Logistical Insights

Driver Appreciation Week: Truckers Share Their Voices

In celebration of National Truck Driver Appreciation Week, we asked some of trucking’s biggest internet stars to discuss why they decided to get involved and share their voices online, what they are able to share through their social media profiles and websites, and some of their thoughts on appreciating drivers.

Meet the Trucking Stars:

 Driver Appreciation Week: Truckers Share Their Voices
Stephen “Trucker Steve” Adams
(@truckersteve) started his trucking career 16 years ago. From his popular YouTube channel to his website to his Twitter account with 25,000 followers, Trucker Steve is a popular fixture in the online trucking community.

allencrop Driver Appreciation Week: Truckers Share Their Voices

 

Allen Smith (@askthetrucker) has garnered thousands of Twitter followers and has helped many people with his blog, his Truth About Trucking radio show, and his Truth About Trucking website.

desireecrop Driver Appreciation Week: Truckers Share Their VoicesDesiree “Trucker Desiree” Wood (@truckerdesiree) entered the industry in 2008 and almost immediately began writing about her struggles in getting safe training. She has now positioned herself as a voice for female truck drivers on Twitter (with over 10,000 followers), and as one of the founders of Real Women in Trucking – see also their Twitter, radio program, and Facebook page.

 

Why did you decide to share your voice online?

Steve: “In 2006, my son asked me, “What do you do on your job, Daddy?” He wanted me to talk with his class about my career as a trucker. I turned to the internet, looking for a video I could potentially show the class so that my presentation would be a little livelier. I discovered that most of the content was not worth showing to his class…I made a short video about what I do for a living and uploaded it to the internet for his class to see.  Little did I know, millions of people would watch it. When I was featured on the front page of YouTube, the Trucker Steve brand was born.”

Allen: “I turned to the internet initially to share a message directed to CDL students and new drivers, helping them to succeed in an industry which had one of the highest failure and turnover rates.”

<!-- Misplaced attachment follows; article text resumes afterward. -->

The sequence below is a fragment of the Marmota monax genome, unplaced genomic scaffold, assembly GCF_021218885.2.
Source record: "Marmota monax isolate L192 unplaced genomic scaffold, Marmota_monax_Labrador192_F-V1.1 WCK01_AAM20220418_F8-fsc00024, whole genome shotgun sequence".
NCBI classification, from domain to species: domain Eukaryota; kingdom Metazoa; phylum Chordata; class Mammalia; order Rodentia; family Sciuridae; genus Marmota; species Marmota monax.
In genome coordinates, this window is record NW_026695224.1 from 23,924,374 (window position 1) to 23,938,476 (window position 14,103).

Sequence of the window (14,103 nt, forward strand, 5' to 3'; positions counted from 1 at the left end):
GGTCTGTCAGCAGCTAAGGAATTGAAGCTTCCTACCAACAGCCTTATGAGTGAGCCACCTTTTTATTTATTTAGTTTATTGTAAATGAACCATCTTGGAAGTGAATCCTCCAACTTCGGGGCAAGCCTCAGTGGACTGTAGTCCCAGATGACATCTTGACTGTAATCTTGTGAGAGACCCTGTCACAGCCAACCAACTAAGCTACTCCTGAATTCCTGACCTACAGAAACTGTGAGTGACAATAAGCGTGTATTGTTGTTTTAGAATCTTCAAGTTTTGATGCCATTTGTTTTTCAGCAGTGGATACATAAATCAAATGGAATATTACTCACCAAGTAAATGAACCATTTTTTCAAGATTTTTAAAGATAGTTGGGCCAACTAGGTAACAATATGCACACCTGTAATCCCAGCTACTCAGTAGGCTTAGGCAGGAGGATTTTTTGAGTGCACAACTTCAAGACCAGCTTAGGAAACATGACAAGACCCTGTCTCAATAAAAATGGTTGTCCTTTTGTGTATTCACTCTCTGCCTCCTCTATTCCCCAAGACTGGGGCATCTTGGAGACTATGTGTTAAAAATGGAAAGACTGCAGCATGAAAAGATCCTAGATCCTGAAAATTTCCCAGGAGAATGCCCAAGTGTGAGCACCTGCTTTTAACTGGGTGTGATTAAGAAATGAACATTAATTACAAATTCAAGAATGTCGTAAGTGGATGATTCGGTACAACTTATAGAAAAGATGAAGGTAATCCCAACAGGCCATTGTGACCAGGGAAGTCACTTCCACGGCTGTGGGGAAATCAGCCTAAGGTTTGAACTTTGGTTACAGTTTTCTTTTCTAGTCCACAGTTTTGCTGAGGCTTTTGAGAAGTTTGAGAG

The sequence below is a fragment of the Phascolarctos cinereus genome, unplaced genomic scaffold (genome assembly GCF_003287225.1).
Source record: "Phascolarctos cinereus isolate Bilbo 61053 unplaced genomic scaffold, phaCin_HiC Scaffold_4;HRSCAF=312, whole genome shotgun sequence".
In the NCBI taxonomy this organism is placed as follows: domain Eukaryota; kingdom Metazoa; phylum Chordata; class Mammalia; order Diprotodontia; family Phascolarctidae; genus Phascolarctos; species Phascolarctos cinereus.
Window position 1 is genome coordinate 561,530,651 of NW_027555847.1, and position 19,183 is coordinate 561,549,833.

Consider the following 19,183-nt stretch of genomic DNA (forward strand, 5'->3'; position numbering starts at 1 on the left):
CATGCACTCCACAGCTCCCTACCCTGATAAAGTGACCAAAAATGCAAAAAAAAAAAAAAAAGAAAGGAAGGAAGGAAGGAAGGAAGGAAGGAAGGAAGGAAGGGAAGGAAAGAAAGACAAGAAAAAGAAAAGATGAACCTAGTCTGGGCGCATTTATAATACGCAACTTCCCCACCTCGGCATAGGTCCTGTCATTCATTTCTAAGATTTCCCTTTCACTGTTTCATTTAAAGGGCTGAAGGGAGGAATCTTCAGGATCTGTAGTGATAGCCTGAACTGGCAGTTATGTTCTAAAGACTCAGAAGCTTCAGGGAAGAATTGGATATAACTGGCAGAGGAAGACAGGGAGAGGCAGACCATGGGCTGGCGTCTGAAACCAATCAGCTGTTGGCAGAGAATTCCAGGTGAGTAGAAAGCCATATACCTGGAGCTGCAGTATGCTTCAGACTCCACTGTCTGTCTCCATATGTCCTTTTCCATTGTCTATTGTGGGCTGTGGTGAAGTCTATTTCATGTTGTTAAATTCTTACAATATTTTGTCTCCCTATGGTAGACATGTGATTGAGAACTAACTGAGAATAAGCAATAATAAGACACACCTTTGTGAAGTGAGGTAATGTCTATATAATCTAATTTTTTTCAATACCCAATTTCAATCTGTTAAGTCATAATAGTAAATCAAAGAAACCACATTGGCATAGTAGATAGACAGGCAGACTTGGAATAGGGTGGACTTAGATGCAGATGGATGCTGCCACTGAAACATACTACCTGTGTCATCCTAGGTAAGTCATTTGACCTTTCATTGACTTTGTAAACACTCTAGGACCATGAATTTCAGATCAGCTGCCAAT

Desiree: “I started using social media to raise awareness of unsafe truck driver training and especially dangerous situations for uninformed females.”

 

What are you able to share through your social media platforms and website?

Steve: “I utilize social platforms to interact with my friends and family and to help those who are looking for guidance.”

Allen: “As an advocate for drivers, all platforms of social media have proven to be invaluable. The ability to fight for a cause, spread the word about laws and regulations, create awareness for example of such things as the fight against human trafficking or Jason’s Law, or even expose abuse or wrongful actions,  is made with much more dramatic effects using the viral ability of social media. Social media has become the voice for drivers who were once invisible. I believe the greatest example for me, proving the success of Social Media, would be our first Truck Driver Social Media Convention in 2011 in Tunica, MS.  Companies and drivers alike joined together to share their message, their products, their services, all while honoring professional drivers and taking part in an open forum to discuss the most vital issues of the time.”

Desiree: “My mission is to help prospective students make better choices about choosing who they train with.”

 

Any thoughts on appreciating our truck drivers?

Steve: “I get tons of emails from drivers of all types from all around the world…how they dream to drive on the ‘open road’ in the USA…I know this is Truck Driver Appreciation Week (and thank you for that), but let us all remember to appreciate the opportunity we have been blessed with that so many dream to have…”

Allen: “Truck Driver Appreciation Week is a time to recognize professional drivers for their skill, commitment, and sacrifices…”

Desiree: “People should appreciate drivers not only this week, but every week of the year.  They’re on the road during holidays, evenings, and weekends – the times that most people take for granted. Companies and professionals in our industry should find ways to make the sometimes difficult job of being a driver easier, whether it is truck stops providing local area information and clean facilities or distribution centers providing clearer directions. Try and put yourself in the driver’s shoes and see how you can help them.”

 

Do you have questions for our trucking industry internet stars? Let us know in the comments – and have a Happy Truck Driver Appreciation Week!

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